Fairy tales are important. They’re a massive part of our cultural history and they’re part of curicula in schools world-wide. Children are introduced to fairy- and folk tales in the cradle, and they’re seen as an important part of childhood. Fairy tales are also, on the whole, deeply misogynistic. The traditional versions we know today were written down in cultures that actively sought to suppress women: Perrault wrote down stories told in the salons of France in 1697 in his Histoires ou Contes du Temps passé: Les Contes de ma Mère l’Oie; the Grimm brothers collected tales from German oral traditions in their Kinder- und Hausmärchen of 1812 and Hans Christian Andersen produced his first volume of fairy takes, Eventyr, in 1835. The first of these works is almost a century before A Vindication of the Rights of Women, the last around 60 years before the first wave of feminism really got going.
One of the joys of fairy tales is that they are part of a strong tradition of oral storytelling. They mutate, fudge and grow, transcending arbitrary boundaries to fit the societies and cultures in which they are told. Take Cinderella. There are dozens of tales across cultures:
- An Ancient Egyptian version of Cinderella recorded by Roman historian Strabo in the first century BCE, for example, has its protagonist Rhodopis kidnapped from Greece and sold into slavery, and it is a rose-red golden slipper with which she bags her man.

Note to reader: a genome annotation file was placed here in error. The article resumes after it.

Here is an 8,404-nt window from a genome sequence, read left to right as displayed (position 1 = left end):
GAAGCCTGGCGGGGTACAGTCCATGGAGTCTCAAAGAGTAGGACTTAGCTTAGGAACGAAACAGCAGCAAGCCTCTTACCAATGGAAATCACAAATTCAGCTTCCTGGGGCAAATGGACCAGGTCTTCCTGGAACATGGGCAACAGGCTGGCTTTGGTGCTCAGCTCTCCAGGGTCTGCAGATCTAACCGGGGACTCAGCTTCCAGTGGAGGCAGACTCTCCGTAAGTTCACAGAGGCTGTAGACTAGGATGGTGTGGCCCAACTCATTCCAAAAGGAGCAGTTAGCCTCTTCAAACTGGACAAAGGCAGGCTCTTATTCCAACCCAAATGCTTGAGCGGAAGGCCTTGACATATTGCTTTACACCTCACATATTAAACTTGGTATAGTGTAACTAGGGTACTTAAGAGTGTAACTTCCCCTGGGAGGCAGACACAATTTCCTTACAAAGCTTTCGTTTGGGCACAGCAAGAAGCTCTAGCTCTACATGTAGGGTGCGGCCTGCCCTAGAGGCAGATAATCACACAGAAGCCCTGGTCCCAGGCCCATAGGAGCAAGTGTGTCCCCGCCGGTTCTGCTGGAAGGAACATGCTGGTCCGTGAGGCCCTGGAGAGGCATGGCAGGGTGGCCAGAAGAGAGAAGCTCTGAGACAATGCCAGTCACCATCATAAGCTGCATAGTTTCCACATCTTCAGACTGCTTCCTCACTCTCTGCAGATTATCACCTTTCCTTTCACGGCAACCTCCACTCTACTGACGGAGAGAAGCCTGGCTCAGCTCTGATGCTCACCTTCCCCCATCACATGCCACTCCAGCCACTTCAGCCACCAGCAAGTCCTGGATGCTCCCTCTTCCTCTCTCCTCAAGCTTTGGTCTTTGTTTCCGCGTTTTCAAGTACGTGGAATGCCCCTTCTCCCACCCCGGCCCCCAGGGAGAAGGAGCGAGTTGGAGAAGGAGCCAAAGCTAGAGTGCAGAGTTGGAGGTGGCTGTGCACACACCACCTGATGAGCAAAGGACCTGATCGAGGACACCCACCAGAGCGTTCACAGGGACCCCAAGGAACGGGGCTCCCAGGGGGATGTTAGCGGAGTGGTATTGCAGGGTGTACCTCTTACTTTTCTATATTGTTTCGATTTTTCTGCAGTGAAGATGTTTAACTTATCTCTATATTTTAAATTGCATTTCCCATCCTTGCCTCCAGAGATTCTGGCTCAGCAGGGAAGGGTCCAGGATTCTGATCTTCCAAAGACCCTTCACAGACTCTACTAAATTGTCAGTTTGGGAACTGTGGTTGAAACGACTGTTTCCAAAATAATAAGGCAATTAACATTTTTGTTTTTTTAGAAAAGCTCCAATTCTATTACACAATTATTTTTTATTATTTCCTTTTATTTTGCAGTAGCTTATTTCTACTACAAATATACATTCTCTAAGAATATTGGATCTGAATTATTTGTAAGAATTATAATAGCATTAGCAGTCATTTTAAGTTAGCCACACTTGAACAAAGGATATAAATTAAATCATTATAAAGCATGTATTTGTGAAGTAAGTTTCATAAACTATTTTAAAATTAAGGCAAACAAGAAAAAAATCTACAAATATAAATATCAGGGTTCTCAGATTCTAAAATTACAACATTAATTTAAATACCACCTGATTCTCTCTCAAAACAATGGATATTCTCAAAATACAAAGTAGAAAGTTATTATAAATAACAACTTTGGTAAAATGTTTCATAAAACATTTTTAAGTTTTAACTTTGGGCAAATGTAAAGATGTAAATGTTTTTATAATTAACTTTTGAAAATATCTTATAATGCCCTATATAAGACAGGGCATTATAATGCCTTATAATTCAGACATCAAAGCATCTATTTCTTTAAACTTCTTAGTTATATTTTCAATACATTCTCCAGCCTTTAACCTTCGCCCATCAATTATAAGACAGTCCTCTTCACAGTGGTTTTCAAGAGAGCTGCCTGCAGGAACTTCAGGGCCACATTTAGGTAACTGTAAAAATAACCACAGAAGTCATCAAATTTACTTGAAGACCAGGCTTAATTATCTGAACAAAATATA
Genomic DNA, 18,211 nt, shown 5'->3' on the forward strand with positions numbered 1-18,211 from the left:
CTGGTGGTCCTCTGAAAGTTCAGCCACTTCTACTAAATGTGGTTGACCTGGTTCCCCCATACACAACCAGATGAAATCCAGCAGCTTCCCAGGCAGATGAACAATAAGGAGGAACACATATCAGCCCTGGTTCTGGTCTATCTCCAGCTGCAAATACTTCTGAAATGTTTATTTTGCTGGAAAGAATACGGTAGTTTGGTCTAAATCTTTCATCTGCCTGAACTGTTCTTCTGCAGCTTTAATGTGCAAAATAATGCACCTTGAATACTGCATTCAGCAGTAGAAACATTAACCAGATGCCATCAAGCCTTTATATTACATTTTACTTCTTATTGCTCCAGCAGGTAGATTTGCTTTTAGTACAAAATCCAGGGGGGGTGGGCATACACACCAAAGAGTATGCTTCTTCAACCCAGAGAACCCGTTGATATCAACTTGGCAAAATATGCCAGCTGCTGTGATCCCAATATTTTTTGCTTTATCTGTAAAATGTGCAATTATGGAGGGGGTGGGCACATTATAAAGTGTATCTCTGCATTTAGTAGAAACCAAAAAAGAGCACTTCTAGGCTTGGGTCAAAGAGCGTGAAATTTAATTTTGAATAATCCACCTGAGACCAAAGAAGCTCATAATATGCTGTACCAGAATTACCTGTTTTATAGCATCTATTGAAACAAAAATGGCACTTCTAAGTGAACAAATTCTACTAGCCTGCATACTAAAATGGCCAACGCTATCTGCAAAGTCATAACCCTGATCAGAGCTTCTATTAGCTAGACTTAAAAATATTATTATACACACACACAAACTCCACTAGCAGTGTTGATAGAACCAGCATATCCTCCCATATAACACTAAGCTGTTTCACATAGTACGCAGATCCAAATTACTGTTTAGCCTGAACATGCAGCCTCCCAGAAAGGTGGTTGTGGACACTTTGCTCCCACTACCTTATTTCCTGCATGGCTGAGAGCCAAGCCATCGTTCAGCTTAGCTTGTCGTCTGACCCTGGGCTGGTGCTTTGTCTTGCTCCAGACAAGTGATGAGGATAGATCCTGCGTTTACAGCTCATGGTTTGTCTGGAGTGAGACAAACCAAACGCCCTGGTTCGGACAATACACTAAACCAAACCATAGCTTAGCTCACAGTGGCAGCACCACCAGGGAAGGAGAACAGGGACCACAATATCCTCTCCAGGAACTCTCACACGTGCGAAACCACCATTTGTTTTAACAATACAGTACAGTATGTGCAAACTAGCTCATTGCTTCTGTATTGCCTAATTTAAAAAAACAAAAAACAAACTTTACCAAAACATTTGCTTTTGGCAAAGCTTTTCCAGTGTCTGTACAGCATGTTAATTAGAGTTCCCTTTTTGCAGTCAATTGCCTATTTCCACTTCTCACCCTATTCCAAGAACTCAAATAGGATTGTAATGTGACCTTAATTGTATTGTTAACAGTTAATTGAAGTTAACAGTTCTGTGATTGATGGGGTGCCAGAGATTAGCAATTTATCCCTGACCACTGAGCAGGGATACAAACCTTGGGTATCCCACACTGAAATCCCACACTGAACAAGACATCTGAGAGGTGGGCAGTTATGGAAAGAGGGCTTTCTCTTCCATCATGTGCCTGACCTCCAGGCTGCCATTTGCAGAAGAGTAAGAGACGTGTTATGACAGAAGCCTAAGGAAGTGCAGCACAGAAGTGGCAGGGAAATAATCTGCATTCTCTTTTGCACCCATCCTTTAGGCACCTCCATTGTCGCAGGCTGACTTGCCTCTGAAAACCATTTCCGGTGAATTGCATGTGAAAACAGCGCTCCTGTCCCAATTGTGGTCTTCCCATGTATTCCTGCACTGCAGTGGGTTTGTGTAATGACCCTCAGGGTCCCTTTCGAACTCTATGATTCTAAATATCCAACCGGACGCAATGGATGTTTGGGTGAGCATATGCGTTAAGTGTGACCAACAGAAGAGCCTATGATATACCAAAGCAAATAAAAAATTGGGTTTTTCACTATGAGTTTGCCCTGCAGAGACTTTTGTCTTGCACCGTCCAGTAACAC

- In India, 300 BCE, Shakuntala is abandoned by her mother, cursed, and is finally recognised by her husband by virtue of a ring.
- T’ang Dynasty China saw Tuan Cheng-Shih write down a cinderella story in which put-upon Yeh-Shen is delivered to true love by way of a golden slipper and feathered cape.
- Little Burnt-Face, of the Native American Mi’kmaq, marries the invisible Great Chief after winning approval from his sister.
For many of us twenty-first century dwellers, this oral tradition means traditional tales can easily take on the foibles and sensitivities of modern living, which in turn mean that published fractured fairy tales, political in nature or otherwise, are common.
I’ll be moving on to folk tales from antiquity with a strong feminist message at a later date, but for now, here are my favourite feminist reworkings of some traditional tales.